Community Indicators for Your Community

Real, lasting community change is built around knowing where you are, where you want to be, and whether your efforts are making a difference. Indicators are a necessary ingredient for sustainable change. And the process of selecting community indicators -- who chooses, how they choose, what they choose -- is as important as the data you select.

The Jacksonville Community Council (JCCI) understands indicators and community change, with more than 25 years of producing the annual Quality of Life Progress Report for Jacksonville and the Northeast Florida region, and two decades of helping other communities develop their own sustainable indicators projects. JCCI consultants give you the information you need to measure progress, identify priorities for action, and assess results.

I'd like to talk with you personally about how we can help. E-mail me at
ben@jcci.org, call (904) 396-3052, or visit CommunityWorks for more information. From San Antonio to Siberia, we're ready and willing to assist.


Thursday, September 25, 2008

Data Integrity

We've discussed metadata and data integrity issues before -- see especially this blog post for the drunks+lamppost analogy -- and have been advocating for better metadata standards generally.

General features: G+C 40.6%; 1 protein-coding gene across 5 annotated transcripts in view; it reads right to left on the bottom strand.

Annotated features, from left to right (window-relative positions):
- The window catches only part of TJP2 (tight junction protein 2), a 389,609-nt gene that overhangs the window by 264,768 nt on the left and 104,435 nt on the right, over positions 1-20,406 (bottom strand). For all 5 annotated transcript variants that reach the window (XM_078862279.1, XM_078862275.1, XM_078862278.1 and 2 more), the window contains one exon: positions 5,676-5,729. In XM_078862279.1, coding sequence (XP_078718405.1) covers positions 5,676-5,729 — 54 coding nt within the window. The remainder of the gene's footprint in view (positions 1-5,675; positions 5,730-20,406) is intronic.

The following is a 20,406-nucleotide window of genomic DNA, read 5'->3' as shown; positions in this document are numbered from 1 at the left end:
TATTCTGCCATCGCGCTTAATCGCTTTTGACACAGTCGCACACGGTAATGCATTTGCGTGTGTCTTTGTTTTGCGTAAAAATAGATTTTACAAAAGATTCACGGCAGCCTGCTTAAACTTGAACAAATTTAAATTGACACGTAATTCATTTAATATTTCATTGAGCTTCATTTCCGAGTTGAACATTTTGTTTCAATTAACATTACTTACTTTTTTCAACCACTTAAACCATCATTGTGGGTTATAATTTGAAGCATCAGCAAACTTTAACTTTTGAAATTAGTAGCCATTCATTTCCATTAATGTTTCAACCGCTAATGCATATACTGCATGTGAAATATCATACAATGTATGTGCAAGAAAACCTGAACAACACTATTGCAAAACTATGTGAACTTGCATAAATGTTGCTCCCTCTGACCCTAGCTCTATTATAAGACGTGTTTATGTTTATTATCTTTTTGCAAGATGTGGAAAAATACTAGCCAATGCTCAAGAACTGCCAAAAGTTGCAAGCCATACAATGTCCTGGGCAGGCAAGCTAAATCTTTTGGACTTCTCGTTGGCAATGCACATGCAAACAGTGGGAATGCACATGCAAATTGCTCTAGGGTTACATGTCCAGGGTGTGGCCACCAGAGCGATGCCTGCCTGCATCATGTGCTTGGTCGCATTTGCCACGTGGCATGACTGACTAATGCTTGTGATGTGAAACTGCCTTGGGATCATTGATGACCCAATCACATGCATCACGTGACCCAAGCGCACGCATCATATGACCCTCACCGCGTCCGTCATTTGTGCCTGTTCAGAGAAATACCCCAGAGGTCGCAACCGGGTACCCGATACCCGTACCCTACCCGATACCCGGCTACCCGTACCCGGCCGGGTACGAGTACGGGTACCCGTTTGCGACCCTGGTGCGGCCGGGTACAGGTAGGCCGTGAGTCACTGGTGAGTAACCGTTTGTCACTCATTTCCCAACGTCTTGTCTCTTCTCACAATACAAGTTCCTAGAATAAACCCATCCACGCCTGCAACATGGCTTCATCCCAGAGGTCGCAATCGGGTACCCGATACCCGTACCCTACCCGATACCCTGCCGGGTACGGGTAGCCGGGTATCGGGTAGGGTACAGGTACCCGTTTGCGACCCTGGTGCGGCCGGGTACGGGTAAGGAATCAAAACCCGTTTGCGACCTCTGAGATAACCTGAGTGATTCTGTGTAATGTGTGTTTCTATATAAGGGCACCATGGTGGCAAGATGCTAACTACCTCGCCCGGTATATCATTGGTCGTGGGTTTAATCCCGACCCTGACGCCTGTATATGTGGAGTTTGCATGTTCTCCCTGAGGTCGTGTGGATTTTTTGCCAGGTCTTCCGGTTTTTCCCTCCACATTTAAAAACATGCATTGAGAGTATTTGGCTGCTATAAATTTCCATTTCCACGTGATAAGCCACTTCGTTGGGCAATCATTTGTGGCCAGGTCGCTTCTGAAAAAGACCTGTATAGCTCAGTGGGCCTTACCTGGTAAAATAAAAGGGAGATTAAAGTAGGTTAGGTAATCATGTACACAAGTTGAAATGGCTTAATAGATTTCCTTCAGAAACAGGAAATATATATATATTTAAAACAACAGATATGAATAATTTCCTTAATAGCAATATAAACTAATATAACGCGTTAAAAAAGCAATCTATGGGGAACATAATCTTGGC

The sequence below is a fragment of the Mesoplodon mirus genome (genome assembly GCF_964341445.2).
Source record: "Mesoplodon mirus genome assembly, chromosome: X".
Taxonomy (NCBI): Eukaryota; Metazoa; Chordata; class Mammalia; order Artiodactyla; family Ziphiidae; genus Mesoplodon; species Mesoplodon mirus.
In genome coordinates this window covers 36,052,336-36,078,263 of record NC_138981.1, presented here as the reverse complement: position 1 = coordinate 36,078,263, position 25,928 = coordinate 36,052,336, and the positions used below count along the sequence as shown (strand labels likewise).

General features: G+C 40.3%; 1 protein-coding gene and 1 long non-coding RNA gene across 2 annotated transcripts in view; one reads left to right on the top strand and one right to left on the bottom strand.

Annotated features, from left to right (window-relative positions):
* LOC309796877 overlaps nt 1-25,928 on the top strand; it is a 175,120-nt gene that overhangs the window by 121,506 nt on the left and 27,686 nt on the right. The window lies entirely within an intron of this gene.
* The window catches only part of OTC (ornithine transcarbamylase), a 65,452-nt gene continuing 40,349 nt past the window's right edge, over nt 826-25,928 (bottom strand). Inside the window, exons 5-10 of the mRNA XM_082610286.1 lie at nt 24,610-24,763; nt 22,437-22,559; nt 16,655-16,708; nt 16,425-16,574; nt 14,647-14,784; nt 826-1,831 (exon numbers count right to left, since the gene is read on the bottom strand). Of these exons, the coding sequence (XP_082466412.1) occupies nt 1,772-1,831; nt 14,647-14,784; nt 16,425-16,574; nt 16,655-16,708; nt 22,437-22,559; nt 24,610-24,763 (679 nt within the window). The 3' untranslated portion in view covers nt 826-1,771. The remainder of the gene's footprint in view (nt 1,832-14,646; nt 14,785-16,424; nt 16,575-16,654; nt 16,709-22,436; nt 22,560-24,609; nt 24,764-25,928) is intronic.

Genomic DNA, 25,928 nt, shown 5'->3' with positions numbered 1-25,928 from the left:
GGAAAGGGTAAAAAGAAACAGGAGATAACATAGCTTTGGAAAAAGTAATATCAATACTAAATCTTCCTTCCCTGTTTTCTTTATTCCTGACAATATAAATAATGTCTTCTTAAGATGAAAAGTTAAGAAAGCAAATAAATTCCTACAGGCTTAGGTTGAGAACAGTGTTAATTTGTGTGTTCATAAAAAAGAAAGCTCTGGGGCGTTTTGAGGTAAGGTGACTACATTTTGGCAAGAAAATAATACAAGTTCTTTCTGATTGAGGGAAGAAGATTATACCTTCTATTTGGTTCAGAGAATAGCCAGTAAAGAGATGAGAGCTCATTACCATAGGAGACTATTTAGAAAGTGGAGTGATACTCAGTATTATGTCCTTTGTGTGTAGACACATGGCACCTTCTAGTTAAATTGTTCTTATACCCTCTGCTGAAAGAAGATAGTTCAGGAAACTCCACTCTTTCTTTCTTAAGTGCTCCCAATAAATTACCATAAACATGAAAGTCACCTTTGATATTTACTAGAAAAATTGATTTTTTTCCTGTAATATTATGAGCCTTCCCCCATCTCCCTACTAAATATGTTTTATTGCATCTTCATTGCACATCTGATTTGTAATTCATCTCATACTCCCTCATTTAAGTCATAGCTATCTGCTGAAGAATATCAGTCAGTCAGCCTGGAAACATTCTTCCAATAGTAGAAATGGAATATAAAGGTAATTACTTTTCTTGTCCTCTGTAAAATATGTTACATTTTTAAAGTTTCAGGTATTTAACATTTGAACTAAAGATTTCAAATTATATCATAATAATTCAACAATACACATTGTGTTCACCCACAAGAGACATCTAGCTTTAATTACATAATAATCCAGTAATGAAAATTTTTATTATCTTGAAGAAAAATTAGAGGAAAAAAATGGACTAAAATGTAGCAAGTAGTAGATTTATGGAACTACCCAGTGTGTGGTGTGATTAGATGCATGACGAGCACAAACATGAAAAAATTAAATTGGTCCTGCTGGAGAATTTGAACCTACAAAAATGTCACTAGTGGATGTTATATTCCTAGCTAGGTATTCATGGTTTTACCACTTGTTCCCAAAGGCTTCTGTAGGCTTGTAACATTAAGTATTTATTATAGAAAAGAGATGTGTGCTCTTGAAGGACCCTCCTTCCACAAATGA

Now Swivel launches a discussion of the authenticity of data that reminds us why this topic is so important. On their site, less than a third of the data is from an "official" source -- 69 percent is entered in by various site users. Hopefully, each user has entered in a data source along with the data, and I would hope no one would use Swivel as a primary data source anyway (any more than citing Wikipedia as a primary source.) Swivel is a great place to find interesting data and then chase it down to its source, but any site that aggregates other information shouldn't be your primary resource anyway.

The article on Swivel's blog points to Technorati Authority numbers as a way of looking at data reliability -- if lots of people cite it, it must be good, right? While I appreciate the attempt to point out an emerging rating standard on the internet (this blog's authority number as of today is 9, I was surprised to discover), the strength-of-numbers argument is remarkably not compelling.

So how do we establish a better standard for pointing to the integrity of data and the authenticity of the information presented? Any ideas?

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